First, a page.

Cardiac Catheterization Services

Interventional Cardiologists from NewYork-Presbyterian Hospital/Columbia University Medical Center routinely perform more than 10,000 cardiac catheterization procedures per year. Now patients at NewYork-Presbyterian Lawrence Hospital can benefit from receiving this same level of cardiac care in the community setting at the newly opened NewYork-Presbyterian Hospital Cardiac Catheterization Laboratory located at our hospital here in Bronxville. NewYork-Presbyterian has the #1 rated heart program in New York State and the #3 rated heart program in the country, according to U.S. News & World Report.

Cath lab team

Staffed by physicians of ColumbiaDoctors, the faculty practice of Columbia University, our full-service cath lab performs emergency and elective angioplasty, as well as minimally invasive procedures to visualize the arteries of the heart, check blood flow and pressure, and evaluate the efficiency of heart valves. The lab is one of the few centers in Westchester County licensed to perform emergency cardiac angioplasty. Patients who may require more advanced cardiac care will have access to physicians at NewYork-Presbyterian/Columbia University Medical Center, thereby ensuring seemless continuity of care.

In addition to performing emergency cardiac angioplasty for patients having a heart attack, our cath lab also offers routine testing like cardiac imaging and angiograms as well as diagnostic tests. Both emergency and elective procedures are performed including stenting to improve heart blood flow or treatment for arrhythmias by implanting pacemakers or defibrillators.

Description of Services

The Cardiac Cath Lab offers a broad spectrum of diagnostic imaging techniques and life-saving treatments that include:

  • Coronary angiogram. A series of X-ray images of your heart arteries are recorded and doctors assess the pictures for narrowing and blockages. Doctors inject dye that is visible by an X-ray machine into a catheter that is inserted through an artery in your groin or wrist. The diagnostic procedure can help your doctor decide if angioplasty, stenting, coronary artery bypass surgery, or medical therapy is needed.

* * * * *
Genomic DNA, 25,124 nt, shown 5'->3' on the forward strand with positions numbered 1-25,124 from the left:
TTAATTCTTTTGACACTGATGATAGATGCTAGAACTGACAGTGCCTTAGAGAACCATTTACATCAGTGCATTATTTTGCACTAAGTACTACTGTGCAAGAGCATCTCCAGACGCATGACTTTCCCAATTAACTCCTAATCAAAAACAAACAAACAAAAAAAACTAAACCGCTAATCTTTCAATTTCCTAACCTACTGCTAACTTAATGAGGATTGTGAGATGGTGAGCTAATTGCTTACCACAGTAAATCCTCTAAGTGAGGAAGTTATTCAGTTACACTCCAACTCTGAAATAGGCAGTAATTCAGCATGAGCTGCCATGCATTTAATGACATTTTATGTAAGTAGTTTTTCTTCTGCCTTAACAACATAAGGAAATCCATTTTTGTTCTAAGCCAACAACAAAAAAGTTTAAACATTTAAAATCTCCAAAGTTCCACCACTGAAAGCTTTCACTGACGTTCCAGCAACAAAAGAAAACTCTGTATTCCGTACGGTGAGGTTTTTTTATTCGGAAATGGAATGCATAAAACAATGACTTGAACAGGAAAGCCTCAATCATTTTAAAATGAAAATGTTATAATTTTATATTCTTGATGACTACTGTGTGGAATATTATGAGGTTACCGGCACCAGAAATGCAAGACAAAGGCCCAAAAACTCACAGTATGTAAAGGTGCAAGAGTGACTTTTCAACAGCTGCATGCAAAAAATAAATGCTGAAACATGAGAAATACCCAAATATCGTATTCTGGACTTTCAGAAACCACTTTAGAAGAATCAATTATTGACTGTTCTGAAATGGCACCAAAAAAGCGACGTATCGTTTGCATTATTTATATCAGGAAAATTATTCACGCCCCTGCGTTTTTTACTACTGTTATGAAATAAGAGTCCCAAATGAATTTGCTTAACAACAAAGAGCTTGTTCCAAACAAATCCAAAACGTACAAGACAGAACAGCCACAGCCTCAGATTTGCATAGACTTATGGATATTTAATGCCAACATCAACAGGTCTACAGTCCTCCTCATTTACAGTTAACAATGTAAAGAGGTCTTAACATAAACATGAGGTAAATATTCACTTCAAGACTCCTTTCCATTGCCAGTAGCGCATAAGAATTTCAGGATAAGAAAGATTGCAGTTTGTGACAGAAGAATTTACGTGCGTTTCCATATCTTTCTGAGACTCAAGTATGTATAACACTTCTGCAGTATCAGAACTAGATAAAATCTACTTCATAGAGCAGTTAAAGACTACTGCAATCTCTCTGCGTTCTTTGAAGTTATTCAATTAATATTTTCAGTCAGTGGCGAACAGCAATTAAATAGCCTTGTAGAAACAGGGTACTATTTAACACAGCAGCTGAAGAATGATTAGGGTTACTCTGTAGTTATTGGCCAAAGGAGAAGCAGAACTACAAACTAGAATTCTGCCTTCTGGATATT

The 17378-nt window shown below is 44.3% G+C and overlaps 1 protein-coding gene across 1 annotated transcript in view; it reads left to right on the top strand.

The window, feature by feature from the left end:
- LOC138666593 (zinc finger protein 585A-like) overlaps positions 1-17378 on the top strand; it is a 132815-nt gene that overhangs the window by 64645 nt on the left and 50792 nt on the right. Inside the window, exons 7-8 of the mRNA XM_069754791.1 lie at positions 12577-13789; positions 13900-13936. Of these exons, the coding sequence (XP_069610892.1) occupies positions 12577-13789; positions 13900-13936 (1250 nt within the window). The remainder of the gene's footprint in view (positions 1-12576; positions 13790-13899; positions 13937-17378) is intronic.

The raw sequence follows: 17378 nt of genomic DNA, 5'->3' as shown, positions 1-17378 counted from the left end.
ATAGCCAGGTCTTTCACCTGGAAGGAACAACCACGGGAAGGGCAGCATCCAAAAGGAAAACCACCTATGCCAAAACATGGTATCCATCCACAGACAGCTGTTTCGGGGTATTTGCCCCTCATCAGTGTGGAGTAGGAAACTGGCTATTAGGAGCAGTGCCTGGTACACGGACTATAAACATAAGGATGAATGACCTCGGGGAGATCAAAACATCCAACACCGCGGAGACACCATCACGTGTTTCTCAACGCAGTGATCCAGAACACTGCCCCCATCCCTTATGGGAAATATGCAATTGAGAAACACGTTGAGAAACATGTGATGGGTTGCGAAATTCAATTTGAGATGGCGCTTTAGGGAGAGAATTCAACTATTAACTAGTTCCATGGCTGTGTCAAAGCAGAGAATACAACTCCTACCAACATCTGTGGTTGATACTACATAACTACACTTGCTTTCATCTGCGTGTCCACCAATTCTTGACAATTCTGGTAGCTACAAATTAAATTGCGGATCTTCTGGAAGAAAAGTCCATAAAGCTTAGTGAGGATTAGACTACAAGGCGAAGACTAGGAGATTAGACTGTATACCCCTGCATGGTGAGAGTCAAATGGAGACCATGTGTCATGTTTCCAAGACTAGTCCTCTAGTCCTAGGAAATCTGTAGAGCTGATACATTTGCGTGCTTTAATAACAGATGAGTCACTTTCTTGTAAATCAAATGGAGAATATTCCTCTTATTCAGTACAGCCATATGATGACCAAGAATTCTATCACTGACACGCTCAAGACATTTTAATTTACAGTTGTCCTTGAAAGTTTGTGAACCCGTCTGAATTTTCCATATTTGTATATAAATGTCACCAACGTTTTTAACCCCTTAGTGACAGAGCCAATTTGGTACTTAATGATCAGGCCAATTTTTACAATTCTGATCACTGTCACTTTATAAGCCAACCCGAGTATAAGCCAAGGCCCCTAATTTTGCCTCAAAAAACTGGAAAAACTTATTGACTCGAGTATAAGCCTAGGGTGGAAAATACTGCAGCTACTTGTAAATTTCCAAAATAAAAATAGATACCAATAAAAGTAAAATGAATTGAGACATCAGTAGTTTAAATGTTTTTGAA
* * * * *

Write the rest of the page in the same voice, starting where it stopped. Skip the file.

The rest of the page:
• Coronary balloon angioplasty. During a coronary angiogram, doctors inflate a small balloon-tipped catheter where your coronary artery has narrowed. The procedure opens up the artery for better blood flow.
  • Coronary stenting. Doctors insert and expand a mesh tube with medication into your narrowed artery wall, allowing blood to flow in your previously blocked artery.
  • Right heart catheterization. Doctors insert a catheter with special sensors into the vein of your groin or neck to determine how well the heart is pumping and to measure pressures in the heart and lungs.
  • Heart biopsy. Doctors insert a catheter into your vein to obtain a small sample of tissue from your heart to be examined under the microscope.
  • Cardiac imaging. An imaging technique that includes a specially designed catheter with ultrasound tips for visualization of the artery wall allows doctors to obtain additional information when evaluating the severity of a narrowed coronary artery.

Our Facility

The Cath Lab is conveniently located upstairs from the emergency room, saving precious minutes for a patient who may be having a heart attack.

We accept most major health insurance plans, as well as Medicare and Medicaid.

Our Team

In addition to Interventional Cardiologists from NewYork-Presbyterian/Columbia, the Cath Lab is staffed by highly trained and specialized cath lab nurses, physician assistants, and angioplasty and electrophysiology specialists.

Meet Our Doctors

Mark A. Apfelbaum, MD
Director

Martin B. Leon, MD
Director, Cardiac Catheterization Laboratory, NewYork-Presbyterian/Columbia University Medical Center

Craig Hjemdahl-Monsen, MD
Interventional Cardiologist

Kumar S. Kalapatapu, MD, FACC
Interventional Cardiologist

Doctors urge patients with early warning symptoms to come in for a heart check. However, if you think you are having a heart attack, do not wait—call 911. Do not attempt to drive to the hospital yourself and risk losing precious minutes because early diagnosis and treatment saves lives.

Contact

To make an appointment, please call: 914-787-2270

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